The Metabolism of the Fission Products, Hamilton 1942 on.

Unseal a source, unleash a vector of harm in grams and fractions thereof. The danger presented being a function of the substances’ biochemical natures and their rate of radioactivity. It has always been the case that industry is incapable of keeping it’s promise. That breach of promise is the central lesson of nuclear history. The fission products having much greater rates of radioactivity per gram of substance than the fuels and natural decay products in most cases.

The central issue is the inability of nuclear industry to keep its sources sealed. It is the old promise that was never kept and it is quite useless for nuclear industry to play doctor, inflicting its pollution on people on the false excuse that such pollution is a medically justified CT scan, as they do. It is not medical in any sense. It is more than bad PR. Nuke is not emission free. The nature of the emissions are radio-chemical.

The Metabolism of the Fission Products, Hamilton 1942 on.

The individual and regular reports made by Hamilton to the Manhattan Project from 1942 are listed at the DOE Opennet online archive. The following is a post war paper dealing with what was learnt.

The Metabolism of the Fission Products and the Heaviest Elements

Jos. G. Hamilton, M.D.

+ Author Affiliations

Division of Medical Physics (Berkeley), Divisions of Medicine and Radiology (San Francisco) University of California

↵1 This document is based on work performed under Contract No. W-7405-eng-48-A for the Manhattan Project and the Atomic Energy Commission.

It is a brief version of material to be published in the Plutonium Project Record of the Manhattan Project Technical Series. Presented at the Thirty-second Annual Meeting of the Radiological Society of North America, Chicago, Ill., Dec. 1–6, 1946.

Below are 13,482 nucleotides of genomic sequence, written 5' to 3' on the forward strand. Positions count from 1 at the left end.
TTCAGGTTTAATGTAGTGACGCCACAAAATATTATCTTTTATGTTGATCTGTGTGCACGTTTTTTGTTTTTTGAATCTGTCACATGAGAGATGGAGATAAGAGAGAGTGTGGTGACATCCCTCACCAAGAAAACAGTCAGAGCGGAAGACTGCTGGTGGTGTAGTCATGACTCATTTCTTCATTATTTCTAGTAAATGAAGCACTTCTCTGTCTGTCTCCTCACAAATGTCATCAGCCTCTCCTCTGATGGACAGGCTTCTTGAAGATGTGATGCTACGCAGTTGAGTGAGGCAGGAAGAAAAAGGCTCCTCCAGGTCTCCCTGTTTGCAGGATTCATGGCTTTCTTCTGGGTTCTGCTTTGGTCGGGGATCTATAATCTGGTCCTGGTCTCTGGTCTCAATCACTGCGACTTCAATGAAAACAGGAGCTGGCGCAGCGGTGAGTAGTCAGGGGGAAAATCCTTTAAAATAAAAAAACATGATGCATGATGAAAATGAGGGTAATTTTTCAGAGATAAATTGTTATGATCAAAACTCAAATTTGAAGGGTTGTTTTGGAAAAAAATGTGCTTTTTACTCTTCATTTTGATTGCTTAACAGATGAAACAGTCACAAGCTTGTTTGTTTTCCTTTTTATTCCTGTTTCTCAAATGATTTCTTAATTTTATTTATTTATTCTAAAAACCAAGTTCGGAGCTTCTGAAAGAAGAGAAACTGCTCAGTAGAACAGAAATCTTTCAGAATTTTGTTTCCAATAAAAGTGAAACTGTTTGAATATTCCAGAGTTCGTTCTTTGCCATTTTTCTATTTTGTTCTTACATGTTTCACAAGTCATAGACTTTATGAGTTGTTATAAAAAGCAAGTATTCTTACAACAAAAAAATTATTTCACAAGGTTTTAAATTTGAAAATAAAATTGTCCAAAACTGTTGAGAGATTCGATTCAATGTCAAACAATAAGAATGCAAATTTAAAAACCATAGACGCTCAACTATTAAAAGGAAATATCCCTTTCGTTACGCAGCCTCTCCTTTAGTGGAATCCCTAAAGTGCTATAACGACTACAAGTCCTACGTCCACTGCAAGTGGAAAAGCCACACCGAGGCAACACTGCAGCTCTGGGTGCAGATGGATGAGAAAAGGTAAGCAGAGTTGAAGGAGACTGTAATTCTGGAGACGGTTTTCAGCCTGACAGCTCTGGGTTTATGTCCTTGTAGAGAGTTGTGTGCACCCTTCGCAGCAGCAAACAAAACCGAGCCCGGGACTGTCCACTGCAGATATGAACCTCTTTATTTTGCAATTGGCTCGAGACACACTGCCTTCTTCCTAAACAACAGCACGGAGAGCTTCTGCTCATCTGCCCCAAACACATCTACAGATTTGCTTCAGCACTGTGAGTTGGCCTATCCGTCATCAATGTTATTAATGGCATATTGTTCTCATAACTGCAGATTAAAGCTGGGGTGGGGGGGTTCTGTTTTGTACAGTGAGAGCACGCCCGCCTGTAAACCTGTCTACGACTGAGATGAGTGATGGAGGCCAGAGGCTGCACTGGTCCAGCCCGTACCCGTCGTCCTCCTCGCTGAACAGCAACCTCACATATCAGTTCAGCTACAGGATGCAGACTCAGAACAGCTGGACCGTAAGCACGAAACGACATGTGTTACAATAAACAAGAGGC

An investigation of the assimilation, distribution, retention, and excretion of fission products and the heaviest elements in the rat has been conducted at the Crocker Radiation Laboratory of the University of California. These studies were initiated Oct. 15, 1942, and are continuing at the present time. An extensive survey has been made of the metabolism of twenty different radio-elements. This project has been carried forward by Dorothy Axelrod, M.A., Asst. Prof. D. H. Copp, M.D., Ph.D., Josephine Crowley, A.B., Harvey Fisher, A.B., Ph.D, Henry Lanz, Jr., A.B., Kenneth G. Scott, A.B., L. Van Middlesworth, Ph.D., and the author. During the early phases of the work, we were fortunate in having the advice and aid of Professors I. L. Chaikoff, D. M. Greenberg, and their associates, who assisted the program materially, particularly in the studies with strontium, barium, and cesium. Also with the group, during the war, were Assoc. Prof. Roy Overstreet and Asst. Prof. Louis Jacobson, whose contributions included the radiochemical preparations necessary for the tracer studies. We acknowledge with gratitude the facilities that were extended to us by Prof. Ernest O. Lawrence to do this work in the Radiation Laboratory, the constant advice and encouragement given to us by Dr. Robert S. Stone and his colleagues of the Health Division in the Plutonium Project, the assistance and counsel from Dean S. L. Warren and his staff, the help of the operating crew of the 60-inch cyclotron for the preparation of most of the radio-elements used in these studies, and the cooperation of Profs. W. M. Latimer, G. T. Seaborg, and their associates in providing certain key radio-elements for these studies, notably neptunium, plutonium, americium, and curium.